Supermum to superbum so superrun

Standard

There are lots of things I wasn’t prepared for when our little one made her way into the world. I knew life would change but I couldn’t have any idea how much.

We used to nickname our little potato ‘the life-ruiner’, or more accurately the ‘the life as we knew it ruiner’, and I’m happy to stand by that label. Life BC (before child) is over now and will never be the same again. I can no longer sleep in until midday, indulge in an entire PJ and Netflix weekend or simply go out after work without some serious planning.

But the life we lost is nothing compared to the one we are living now. I am not the same person today that I was before our petite pomme-de-terre entered the world. I’m not a completely different person either, but the difference in me before being a mother and after is massive and can never be undone, it is full of worry and joy and is enriching in ways I could never have imagined.

We are programmed to love and respond to our babies. I remember one mum friend telling me once ‘it’s scary how much you love them’ and that’s it exactly. Although you know that other parents must feel the same way about their children, somehow what you feel for yours is unique and powerful and at times almost scarily overwhelming. Loving your children and particularly feeding/nurturing them releases hormones that make you happy, you experience a natural high that is unlike anything you’ve experienced before.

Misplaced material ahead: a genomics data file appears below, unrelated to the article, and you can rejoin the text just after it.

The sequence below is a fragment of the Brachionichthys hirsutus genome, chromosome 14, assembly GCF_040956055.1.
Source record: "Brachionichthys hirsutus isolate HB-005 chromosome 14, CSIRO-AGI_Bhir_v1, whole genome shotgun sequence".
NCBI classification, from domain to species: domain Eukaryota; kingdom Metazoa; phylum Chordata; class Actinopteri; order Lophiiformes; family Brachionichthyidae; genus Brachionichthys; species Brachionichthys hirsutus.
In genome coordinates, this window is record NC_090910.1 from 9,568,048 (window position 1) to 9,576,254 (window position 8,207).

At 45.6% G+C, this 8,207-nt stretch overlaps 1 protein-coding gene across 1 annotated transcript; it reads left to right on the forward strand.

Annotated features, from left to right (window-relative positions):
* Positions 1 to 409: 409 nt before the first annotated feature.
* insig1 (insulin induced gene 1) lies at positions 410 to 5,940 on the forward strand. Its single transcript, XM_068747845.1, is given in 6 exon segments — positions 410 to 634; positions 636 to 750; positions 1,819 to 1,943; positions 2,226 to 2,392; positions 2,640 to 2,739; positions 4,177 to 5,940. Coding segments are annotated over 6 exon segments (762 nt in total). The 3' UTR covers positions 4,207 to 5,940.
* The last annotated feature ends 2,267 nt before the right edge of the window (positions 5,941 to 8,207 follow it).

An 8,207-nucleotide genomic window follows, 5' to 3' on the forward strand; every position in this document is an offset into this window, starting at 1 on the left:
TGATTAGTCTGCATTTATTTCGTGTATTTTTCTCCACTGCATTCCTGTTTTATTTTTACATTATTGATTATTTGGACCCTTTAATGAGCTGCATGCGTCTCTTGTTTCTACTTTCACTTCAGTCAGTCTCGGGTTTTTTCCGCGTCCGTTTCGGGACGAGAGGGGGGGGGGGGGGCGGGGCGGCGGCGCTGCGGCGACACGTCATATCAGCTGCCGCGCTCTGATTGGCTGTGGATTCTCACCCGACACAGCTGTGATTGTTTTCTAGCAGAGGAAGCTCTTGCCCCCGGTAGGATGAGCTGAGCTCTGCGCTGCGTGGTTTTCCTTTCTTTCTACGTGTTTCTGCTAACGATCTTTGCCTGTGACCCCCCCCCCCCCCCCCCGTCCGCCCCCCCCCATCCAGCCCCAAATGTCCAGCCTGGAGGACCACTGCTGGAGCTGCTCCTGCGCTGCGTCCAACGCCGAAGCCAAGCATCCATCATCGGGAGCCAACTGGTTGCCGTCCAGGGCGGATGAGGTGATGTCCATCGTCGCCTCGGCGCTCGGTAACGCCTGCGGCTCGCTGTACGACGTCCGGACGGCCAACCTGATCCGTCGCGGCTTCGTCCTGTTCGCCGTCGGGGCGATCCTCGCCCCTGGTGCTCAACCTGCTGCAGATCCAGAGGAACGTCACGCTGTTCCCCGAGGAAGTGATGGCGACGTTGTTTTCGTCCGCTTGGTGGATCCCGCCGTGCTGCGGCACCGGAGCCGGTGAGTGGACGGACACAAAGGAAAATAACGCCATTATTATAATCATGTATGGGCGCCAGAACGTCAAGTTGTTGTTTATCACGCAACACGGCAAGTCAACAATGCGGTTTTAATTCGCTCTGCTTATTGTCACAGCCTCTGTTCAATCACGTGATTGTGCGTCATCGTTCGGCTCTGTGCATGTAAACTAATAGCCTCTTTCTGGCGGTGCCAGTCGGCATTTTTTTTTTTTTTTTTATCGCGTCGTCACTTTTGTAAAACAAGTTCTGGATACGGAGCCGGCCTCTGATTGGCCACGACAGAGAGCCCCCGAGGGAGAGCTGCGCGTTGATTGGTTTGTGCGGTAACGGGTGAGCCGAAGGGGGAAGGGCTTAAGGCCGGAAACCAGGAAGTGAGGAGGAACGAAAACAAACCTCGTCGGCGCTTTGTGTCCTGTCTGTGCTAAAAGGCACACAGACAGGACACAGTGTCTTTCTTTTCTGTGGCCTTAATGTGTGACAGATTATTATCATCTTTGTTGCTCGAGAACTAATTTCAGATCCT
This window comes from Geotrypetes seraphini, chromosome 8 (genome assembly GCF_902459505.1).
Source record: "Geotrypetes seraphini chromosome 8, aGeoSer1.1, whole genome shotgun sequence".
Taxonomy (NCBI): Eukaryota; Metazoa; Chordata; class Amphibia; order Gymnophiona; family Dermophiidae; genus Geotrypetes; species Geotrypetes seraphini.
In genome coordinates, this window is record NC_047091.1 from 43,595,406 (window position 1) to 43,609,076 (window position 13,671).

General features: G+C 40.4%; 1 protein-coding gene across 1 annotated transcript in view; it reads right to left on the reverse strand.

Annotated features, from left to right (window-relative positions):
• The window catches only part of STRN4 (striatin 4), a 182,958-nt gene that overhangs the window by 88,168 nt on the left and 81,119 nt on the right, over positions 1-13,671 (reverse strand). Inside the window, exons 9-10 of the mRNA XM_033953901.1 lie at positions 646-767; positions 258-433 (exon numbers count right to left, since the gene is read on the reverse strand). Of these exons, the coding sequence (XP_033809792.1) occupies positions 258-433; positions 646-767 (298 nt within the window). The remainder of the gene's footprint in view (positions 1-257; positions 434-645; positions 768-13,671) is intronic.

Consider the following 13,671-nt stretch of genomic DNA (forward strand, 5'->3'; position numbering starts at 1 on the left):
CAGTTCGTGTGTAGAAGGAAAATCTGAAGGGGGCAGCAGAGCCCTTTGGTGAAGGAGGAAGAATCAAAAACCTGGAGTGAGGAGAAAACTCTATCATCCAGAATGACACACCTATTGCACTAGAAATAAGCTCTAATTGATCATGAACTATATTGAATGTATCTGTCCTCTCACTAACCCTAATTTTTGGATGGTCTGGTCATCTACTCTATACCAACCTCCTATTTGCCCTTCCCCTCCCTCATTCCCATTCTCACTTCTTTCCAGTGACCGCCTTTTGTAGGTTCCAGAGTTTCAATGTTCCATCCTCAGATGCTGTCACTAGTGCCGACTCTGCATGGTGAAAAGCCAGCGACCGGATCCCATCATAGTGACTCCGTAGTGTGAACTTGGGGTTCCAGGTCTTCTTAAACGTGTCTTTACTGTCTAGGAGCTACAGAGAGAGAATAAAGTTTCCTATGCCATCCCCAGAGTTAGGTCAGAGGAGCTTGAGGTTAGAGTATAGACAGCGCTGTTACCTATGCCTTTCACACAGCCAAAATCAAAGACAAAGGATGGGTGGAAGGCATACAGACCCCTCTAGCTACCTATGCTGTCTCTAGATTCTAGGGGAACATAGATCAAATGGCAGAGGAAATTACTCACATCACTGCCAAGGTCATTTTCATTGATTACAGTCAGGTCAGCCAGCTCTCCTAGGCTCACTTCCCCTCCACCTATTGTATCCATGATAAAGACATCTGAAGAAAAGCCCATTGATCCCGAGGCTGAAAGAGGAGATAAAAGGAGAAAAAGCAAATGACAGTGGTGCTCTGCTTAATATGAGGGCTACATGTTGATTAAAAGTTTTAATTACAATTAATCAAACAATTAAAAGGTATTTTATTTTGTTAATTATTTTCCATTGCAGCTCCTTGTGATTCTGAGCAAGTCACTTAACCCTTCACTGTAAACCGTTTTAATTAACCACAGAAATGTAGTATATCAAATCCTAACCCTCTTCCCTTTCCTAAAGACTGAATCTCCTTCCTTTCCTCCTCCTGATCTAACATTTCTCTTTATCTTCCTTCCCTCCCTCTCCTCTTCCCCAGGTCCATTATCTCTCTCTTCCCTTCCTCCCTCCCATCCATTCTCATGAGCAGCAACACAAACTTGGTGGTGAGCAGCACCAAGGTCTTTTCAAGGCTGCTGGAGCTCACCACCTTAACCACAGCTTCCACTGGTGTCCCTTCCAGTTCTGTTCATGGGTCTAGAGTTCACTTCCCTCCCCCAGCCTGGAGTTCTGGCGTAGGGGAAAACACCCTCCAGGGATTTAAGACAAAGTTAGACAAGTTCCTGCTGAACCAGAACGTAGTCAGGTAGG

So, in a way, being with your baby is addictive, it makes you feel good and it makes you want to maximize that feeling. The downside of this is that not being with your baby is not a neutral state but is an absence of that positivity that can equate to a negative black hole ready to suck you in and transport you to a different universe where underlying King-Kong-like tendencies emerge and prepare you for a city-destroying rampage until you get your next baby fix.

When I first returned to work I think I adjusted reasonably well, sure it was hard to go from being with my little one 100% of the time to something like 30% but it was okay. I was good at leaving the office at a reasonable time and would carefully plan for the occasional night out. And I enjoyed being able to focus on my job and engage with adults and make my way through a list of tasks and wear jewellery and all the other many things I never had to consider BC.